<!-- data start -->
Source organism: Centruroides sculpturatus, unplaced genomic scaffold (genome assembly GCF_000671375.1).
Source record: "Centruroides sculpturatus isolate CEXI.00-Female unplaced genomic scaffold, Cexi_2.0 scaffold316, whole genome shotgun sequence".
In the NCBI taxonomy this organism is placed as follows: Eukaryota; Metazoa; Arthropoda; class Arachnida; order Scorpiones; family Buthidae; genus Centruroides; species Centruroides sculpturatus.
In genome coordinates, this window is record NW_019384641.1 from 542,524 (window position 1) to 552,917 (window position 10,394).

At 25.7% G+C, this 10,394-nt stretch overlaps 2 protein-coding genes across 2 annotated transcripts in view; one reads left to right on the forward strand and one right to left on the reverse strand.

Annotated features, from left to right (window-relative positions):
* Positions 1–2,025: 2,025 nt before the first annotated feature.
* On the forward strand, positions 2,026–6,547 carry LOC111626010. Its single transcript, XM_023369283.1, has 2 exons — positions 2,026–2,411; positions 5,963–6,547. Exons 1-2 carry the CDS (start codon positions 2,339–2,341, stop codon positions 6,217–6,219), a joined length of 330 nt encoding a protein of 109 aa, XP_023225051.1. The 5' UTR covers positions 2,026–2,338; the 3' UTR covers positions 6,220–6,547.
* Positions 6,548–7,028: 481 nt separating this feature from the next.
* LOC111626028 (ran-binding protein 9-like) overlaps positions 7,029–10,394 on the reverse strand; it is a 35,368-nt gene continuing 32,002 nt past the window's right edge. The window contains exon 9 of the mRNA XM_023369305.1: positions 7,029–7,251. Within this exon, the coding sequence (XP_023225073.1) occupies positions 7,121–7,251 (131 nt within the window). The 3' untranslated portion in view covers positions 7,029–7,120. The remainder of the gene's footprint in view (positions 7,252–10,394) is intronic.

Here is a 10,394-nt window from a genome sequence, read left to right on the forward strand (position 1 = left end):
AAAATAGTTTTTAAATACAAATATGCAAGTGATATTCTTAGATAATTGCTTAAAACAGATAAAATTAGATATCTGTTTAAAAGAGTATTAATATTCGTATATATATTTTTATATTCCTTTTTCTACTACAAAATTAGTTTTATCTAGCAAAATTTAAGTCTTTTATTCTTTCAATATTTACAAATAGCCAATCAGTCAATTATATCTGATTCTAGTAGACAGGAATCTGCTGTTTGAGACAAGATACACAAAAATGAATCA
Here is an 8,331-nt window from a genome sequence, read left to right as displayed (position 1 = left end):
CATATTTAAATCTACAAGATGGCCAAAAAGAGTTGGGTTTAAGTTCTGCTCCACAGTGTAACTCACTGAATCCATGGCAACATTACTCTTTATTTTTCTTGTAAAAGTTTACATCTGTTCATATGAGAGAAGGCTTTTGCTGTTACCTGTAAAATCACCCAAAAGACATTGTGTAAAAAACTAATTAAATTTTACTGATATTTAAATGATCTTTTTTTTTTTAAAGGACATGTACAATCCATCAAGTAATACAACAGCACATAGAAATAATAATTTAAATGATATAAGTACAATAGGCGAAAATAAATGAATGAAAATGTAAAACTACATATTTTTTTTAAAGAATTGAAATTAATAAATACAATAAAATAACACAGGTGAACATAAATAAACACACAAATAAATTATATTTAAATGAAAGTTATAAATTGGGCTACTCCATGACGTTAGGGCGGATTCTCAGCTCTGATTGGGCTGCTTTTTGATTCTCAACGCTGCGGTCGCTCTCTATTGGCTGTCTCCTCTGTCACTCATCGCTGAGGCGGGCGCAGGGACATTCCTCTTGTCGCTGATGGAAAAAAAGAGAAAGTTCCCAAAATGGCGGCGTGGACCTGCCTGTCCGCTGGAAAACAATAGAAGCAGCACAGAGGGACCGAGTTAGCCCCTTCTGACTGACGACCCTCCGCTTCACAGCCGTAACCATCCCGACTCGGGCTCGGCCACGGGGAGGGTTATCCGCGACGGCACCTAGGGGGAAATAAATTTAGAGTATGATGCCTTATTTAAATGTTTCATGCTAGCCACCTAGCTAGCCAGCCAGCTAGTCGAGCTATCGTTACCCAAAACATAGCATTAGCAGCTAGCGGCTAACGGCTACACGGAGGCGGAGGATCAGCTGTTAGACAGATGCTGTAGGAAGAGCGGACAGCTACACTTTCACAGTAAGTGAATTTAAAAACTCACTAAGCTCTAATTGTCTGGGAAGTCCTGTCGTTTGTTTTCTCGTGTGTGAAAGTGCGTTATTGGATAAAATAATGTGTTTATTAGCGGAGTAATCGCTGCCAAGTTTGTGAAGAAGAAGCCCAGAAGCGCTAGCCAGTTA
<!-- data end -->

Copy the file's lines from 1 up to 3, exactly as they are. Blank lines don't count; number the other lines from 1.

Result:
Source organism: Centruroides sculpturatus, unplaced genomic scaffold (genome assembly GCF_000671375.1).
Source record: "Centruroides sculpturatus isolate CEXI.00-Female unplaced genomic scaffold, Cexi_2.0 scaffold316, whole genome shotgun sequence".
In the NCBI taxonomy this organism is placed as follows: Eukaryota; Metazoa; Arthropoda; class Arachnida; order Scorpiones; family Buthidae; genus Centruroides; species Centruroides sculpturatus.